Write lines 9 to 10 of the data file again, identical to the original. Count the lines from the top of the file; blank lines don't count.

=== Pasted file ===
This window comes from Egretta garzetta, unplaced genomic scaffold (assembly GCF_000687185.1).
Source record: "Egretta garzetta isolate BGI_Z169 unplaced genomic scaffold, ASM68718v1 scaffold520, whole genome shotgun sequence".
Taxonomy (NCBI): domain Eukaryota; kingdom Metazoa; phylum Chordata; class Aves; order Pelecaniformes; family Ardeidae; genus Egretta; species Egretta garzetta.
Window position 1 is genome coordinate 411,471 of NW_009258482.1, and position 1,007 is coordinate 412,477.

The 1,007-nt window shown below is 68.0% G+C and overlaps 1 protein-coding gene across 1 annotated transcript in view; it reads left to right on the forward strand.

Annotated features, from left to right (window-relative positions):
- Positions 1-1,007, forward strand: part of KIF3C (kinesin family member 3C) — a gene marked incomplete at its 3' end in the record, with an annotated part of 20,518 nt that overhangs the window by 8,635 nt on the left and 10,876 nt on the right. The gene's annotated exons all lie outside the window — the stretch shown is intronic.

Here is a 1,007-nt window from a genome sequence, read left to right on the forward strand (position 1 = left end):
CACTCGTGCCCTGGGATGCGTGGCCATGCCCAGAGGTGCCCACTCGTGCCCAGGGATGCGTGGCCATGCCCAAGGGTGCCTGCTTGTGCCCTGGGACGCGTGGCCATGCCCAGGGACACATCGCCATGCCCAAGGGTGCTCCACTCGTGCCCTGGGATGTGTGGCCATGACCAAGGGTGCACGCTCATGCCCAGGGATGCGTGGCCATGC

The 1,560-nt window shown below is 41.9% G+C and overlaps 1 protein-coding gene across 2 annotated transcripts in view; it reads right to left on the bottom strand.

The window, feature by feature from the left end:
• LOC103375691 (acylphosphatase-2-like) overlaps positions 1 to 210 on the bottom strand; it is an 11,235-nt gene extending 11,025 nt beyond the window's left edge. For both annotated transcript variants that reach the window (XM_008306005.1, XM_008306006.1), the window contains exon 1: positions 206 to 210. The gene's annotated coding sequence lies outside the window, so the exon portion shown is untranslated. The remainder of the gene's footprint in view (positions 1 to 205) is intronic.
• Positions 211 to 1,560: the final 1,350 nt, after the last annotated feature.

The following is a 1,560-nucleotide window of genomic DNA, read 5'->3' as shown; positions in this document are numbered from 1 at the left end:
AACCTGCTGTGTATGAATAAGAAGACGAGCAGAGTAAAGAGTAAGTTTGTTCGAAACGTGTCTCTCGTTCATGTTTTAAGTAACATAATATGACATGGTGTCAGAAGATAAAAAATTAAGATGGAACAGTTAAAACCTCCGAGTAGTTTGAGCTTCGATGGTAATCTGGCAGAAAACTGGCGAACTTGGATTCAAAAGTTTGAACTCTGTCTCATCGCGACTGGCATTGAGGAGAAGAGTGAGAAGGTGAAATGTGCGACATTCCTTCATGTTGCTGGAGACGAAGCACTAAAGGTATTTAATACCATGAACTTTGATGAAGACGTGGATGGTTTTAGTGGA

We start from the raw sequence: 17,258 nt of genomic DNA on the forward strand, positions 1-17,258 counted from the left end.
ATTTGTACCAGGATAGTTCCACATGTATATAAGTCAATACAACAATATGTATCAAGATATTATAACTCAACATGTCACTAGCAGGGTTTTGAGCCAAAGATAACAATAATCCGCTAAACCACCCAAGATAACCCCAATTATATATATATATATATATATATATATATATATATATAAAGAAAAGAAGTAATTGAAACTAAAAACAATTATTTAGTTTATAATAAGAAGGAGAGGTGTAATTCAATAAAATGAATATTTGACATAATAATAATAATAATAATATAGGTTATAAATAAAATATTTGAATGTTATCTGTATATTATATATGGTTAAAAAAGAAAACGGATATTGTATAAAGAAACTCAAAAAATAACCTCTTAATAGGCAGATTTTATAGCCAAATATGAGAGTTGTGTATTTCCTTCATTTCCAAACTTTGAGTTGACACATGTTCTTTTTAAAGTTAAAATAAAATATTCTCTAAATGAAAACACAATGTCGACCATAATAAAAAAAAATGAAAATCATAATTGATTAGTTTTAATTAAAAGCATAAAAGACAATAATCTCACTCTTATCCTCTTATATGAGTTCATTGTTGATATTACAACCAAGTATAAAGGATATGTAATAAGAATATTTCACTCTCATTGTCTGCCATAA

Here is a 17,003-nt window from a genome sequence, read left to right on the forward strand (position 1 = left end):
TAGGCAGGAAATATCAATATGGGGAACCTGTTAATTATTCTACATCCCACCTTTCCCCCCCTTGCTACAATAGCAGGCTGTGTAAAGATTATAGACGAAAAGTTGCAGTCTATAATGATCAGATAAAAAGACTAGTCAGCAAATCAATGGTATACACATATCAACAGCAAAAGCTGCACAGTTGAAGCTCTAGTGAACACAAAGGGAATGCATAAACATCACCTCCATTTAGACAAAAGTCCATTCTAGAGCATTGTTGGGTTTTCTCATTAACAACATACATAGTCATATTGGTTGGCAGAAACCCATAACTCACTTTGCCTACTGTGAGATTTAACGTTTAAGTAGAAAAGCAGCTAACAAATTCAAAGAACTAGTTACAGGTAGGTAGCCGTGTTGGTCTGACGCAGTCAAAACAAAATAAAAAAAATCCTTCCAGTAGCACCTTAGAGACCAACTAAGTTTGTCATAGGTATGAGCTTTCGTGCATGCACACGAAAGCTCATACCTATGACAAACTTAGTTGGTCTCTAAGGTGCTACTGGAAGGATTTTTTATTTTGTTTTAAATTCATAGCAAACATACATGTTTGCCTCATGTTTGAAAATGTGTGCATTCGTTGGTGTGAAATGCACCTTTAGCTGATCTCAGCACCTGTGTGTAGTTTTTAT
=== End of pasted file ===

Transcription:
CACTCGTGCCCTGGGATGCGTGGCCATGCCCAGAGGTGCCCACTCGTGCCCAGGGATGCGTGGCCATGCCCAAGGGTGCCTGCTTGTGCCCTGGGACGCGTGGCCATGCCCAGGGACACATCGCCATGCCCAAGGGTGCTCCACTCGTGCCCTGGGATGTGTGGCCATGACCAAGGGTGCACGCTCATGCCCAGGGATGCGTGGCCATGC

The 1,560-nt window shown below is 41.9% G+C and overlaps 1 protein-coding gene across 2 annotated transcripts in view; it reads right to left on the bottom strand.